It is first important to consider the context of both the site and those occupying the site: the professional market-oriented art world.
The overall site had a strong sense of the proprietorial – a context distinct from that of a public museum, or even a commercial gallery. Booths represented temporary fiefdoms and a considerable investment for galleries, so space oscillated uncomfortably between public and private. Make yourself at home, but not too much. Move along if you’re not buying… There is no sense of the ideas of self-improvement or didacticism of the museum. Ideas are discussed, but only as commodities, or exotica, to enhance the allure of the objects. Artists are often treated in the manner of farm animals: useful for their products but better kept securely in a field, remotely. One of the dangers of the site is the instinct to engage in pranks.
The social relations, protocols and signals present at this kind of event are important. Presentation or staging is a major factor in the processes at play and the self-staging of the art world has its own tropes – work is given space to allow it to look proper, but not too much. It’s expensive space, so the balance is crucial and carefully established. Curators/gallerists, dress conservatively, but with a twist, as if to reaffirm or proclaim a subtext, variously: counter-cultural; whacky; super rich; aesthete. If they are male, they wear expensive suits or jackets, but with trainers (expensive). The women wear dresses generally, and accessorise with exotic spectacles, or hairstyles: asymmetric; dyed; gamin. And they all smell expensive.
I wore expensive scent (Tom Ford, Grey Vetiver) as I circulated. It was, perhaps, too subtle.
Prescribed Disruption/Variable Reception (2016)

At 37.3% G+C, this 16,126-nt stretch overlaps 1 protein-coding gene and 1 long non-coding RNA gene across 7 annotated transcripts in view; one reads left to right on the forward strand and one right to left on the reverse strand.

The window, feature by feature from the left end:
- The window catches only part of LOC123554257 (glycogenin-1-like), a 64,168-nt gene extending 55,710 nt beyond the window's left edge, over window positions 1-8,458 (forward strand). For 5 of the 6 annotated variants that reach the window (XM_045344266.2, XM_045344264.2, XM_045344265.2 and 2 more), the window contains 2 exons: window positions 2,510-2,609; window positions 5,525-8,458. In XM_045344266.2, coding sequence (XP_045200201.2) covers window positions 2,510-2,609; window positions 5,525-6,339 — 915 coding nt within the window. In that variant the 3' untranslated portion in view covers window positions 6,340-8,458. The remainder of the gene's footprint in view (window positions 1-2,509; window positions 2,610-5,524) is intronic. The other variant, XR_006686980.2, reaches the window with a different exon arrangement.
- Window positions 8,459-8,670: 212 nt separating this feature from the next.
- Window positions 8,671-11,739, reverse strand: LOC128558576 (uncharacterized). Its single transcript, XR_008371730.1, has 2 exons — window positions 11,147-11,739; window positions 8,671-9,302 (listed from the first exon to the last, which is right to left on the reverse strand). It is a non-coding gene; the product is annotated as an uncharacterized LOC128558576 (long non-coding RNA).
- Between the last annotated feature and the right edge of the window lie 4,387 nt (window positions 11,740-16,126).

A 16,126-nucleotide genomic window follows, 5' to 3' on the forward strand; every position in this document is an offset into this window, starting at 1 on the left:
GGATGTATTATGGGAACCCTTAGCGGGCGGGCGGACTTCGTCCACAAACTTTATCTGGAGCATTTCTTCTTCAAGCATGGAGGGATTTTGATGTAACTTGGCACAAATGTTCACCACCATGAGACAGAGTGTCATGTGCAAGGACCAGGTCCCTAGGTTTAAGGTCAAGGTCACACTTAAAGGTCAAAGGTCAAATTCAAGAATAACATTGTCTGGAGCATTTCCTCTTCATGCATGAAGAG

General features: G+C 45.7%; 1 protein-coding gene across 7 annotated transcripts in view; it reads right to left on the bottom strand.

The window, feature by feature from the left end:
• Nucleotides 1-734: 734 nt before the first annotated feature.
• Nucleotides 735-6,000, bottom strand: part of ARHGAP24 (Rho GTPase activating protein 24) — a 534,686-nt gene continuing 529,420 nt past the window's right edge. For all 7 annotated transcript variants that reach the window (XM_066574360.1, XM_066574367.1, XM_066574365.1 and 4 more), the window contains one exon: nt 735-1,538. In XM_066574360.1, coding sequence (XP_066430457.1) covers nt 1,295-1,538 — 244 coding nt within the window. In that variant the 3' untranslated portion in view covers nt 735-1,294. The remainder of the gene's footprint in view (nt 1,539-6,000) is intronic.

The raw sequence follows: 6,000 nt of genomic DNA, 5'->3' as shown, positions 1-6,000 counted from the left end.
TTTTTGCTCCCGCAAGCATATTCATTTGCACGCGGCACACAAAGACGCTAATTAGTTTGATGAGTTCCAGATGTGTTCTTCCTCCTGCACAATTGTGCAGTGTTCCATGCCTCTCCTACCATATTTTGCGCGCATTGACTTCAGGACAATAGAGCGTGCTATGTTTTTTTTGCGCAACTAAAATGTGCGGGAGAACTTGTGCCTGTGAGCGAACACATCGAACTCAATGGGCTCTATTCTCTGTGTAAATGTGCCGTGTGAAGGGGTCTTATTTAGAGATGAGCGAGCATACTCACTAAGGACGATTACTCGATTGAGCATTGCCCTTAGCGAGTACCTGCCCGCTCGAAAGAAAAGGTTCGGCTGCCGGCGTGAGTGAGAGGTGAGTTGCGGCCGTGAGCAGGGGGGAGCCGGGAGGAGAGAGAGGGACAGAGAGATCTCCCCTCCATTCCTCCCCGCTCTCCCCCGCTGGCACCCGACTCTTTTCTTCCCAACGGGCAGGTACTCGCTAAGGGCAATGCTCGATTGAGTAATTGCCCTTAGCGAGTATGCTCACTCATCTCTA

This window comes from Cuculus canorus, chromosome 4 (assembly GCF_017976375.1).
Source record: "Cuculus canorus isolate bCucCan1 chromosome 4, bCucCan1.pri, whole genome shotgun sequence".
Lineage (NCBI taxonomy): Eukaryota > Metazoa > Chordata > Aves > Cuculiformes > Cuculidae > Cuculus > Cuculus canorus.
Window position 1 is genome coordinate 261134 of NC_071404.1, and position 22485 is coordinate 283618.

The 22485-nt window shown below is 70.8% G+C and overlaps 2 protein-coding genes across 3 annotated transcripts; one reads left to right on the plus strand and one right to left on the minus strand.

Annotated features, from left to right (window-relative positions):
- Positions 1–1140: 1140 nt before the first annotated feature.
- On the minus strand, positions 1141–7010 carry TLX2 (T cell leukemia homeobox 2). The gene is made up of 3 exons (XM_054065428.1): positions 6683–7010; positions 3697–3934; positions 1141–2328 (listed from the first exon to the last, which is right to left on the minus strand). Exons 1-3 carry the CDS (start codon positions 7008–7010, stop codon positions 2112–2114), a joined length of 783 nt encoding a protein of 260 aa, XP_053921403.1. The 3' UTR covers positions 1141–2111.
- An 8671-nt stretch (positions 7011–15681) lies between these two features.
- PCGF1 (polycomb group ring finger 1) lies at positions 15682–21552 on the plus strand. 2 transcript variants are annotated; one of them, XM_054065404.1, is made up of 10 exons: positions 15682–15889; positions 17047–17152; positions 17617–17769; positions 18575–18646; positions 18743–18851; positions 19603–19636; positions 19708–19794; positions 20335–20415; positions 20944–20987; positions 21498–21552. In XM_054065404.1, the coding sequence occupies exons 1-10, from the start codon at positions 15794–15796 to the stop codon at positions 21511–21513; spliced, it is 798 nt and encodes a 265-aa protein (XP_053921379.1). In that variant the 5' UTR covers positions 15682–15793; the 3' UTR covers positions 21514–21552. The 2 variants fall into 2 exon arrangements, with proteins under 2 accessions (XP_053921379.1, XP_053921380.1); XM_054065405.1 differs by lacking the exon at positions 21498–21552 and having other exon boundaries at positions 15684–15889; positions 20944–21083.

We undertook a variation on this work – available at: theconceptbank.org – which involves disrupting usual patterns of looking at art. In this case we used audioguides: Ieke and Ienke acted as ‘mules’, carrying the hidden audioguide, circulating the booths. (I had audioguides from the Modernamuseet in Stockholm on my iPhone, the ‘mule’ carried a bluetooth speaker in their bag. If they stopped by a work, I activated an audioguide.) We used guides for works by Lucio Fontana, Marcel Duchamp and Joseph Kosuth. In most cases this improving contextualising was ignored, or treated with mild curiosity. One gallerist engaged in a jovial, but passive aggressive manner, the quicker to be rid of us, it felt.
Looking at a work for 15 minutes.
This was very demanding. I chose a small work by Julie Cockburn, a found image augmented by hand embroidery. It was at the rear of a space. As it was glazed it reflected to me what was happening behind me as I looked at the work. I was aware of a kind of low level anxiety amongst the gallery staff (there were two) caused by my presence, and over the period the booth emptied – it had been busy when I entered – perhaps why I chose this – and empty by the end as though my extended presence, a transgression of, or challenge to the accepted protocols of looking at art in a social context, had spooked new viewers. I chose to engage with the gallerists after the 15 minutes, I think to dispel any concerns or instabilities my presence might have generated. Or to legitimate my actions. Always polite…
In addition to the above, I also met someone I knew.
Photo: © AM